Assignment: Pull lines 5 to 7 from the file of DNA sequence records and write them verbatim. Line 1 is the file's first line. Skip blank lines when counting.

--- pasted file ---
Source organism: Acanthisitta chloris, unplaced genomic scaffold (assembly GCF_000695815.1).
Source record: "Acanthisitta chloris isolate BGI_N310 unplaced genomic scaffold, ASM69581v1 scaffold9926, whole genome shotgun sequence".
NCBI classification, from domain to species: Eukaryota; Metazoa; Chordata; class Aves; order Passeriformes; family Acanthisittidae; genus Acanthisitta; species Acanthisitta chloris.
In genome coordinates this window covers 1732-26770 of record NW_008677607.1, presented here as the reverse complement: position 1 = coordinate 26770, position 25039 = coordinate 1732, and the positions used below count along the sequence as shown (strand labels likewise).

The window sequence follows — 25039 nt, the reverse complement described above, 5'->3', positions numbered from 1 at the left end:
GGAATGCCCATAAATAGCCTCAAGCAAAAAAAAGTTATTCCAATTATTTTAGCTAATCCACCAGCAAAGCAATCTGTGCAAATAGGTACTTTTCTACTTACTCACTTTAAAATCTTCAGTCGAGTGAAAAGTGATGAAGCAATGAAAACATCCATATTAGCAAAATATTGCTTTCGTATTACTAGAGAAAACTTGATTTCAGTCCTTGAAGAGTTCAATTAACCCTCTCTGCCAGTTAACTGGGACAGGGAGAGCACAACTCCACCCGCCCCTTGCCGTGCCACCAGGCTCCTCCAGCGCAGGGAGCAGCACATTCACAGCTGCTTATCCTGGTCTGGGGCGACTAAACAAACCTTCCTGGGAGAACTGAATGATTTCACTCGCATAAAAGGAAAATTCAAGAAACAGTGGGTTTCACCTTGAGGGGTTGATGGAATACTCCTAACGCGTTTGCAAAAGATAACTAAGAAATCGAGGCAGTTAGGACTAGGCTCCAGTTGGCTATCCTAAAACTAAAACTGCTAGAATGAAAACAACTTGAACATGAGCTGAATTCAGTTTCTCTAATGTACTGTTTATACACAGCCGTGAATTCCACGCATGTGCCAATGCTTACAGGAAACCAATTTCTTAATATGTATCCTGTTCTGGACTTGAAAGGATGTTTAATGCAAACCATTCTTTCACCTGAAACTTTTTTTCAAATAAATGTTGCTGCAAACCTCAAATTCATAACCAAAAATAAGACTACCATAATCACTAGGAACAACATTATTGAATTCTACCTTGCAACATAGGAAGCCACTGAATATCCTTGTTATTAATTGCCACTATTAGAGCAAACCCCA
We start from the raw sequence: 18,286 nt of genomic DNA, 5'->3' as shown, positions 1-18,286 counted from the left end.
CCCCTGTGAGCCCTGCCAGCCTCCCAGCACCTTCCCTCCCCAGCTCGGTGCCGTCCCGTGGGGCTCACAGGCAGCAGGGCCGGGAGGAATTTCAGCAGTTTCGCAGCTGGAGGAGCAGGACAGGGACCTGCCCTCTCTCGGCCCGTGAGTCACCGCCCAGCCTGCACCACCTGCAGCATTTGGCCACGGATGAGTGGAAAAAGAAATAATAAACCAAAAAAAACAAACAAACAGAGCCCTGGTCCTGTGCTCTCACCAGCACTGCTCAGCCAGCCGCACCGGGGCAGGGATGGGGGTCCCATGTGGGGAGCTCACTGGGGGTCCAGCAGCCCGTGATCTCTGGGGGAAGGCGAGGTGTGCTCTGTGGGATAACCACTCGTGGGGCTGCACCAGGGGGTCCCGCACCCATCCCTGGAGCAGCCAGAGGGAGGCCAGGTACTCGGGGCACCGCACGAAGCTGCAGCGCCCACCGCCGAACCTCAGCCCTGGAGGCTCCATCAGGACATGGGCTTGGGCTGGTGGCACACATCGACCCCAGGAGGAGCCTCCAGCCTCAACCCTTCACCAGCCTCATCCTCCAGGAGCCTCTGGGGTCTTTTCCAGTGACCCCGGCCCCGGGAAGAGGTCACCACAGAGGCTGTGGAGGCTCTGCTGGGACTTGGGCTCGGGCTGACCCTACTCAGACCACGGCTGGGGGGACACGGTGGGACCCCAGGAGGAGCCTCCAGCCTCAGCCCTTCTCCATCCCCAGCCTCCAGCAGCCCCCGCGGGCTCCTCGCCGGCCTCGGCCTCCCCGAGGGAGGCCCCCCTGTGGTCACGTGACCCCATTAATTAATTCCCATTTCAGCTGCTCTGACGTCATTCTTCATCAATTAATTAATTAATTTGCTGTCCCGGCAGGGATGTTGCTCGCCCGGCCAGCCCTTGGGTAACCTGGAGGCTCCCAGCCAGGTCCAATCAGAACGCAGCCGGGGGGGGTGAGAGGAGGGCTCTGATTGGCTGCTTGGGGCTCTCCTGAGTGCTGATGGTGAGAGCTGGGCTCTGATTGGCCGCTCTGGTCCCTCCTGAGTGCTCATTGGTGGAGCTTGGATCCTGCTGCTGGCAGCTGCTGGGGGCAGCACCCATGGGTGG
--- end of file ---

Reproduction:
The window sequence follows — 25039 nt, the reverse complement described above, 5'->3', positions numbered from 1 at the left end:
GGAATGCCCATAAATAGCCTCAAGCAAAAAAAAGTTATTCCAATTATTTTAGCTAATCCACCAGCAAAGCAATCTGTGCAAATAGGTACTTTTCTACTTACTCACTTTAAAATCTTCAGTCGAGTGAAAAGTGATGAAGCAATGAAAACATCCATATTAGCAAAATATTGCTTTCGTATTACTAGAGAAAACTTGATTTCAGTCCTTGAAGAGTTCAATTAACCCTCTCTGCCAGTTAACTGGGACAGGGAGAGCACAACTCCACCCGCCCCTTGCCGTGCCACCAGGCTCCTCCAGCGCAGGGAGCAGCACATTCACAGCTGCTTATCCTGGTCTGGGGCGACTAAACAAACCTTCCTGGGAGAACTGAATGATTTCACTCGCATAAAAGGAAAATTCAAGAAACAGTGGGTTTCACCTTGAGGGGTTGATGGAATACTCCTAACGCGTTTGCAAAAGATAACTAAGAAATCGAGGCAGTTAGGACTAGGCTCCAGTTGGCTATCCTAAAACTAAAACTGCTAGAATGAAAACAACTTGAACATGAGCTGAATTCAGTTTCTCTAATGTACTGTTTATACACAGCCGTGAATTCCACGCATGTGCCAATGCTTACAGGAAACCAATTTCTTAATATGTATCCTGTTCTGGACTTGAAAGGATGTTTAATGCAAACCATTCTTTCACCTGAAACTTTTTTTCAAATAAATGTTGCTGCAAACCTCAAATTCATAACCAAAAATAAGACTACCATAATCACTAGGAACAACATTATTGAATTCTACCTTGCAACATAGGAAGCCACTGAATATCCTTGTTATTAATTGCCACTATTAGAGCAAACCCCA
We start from the raw sequence: 18,286 nt of genomic DNA, 5'->3' as shown, positions 1-18,286 counted from the left end.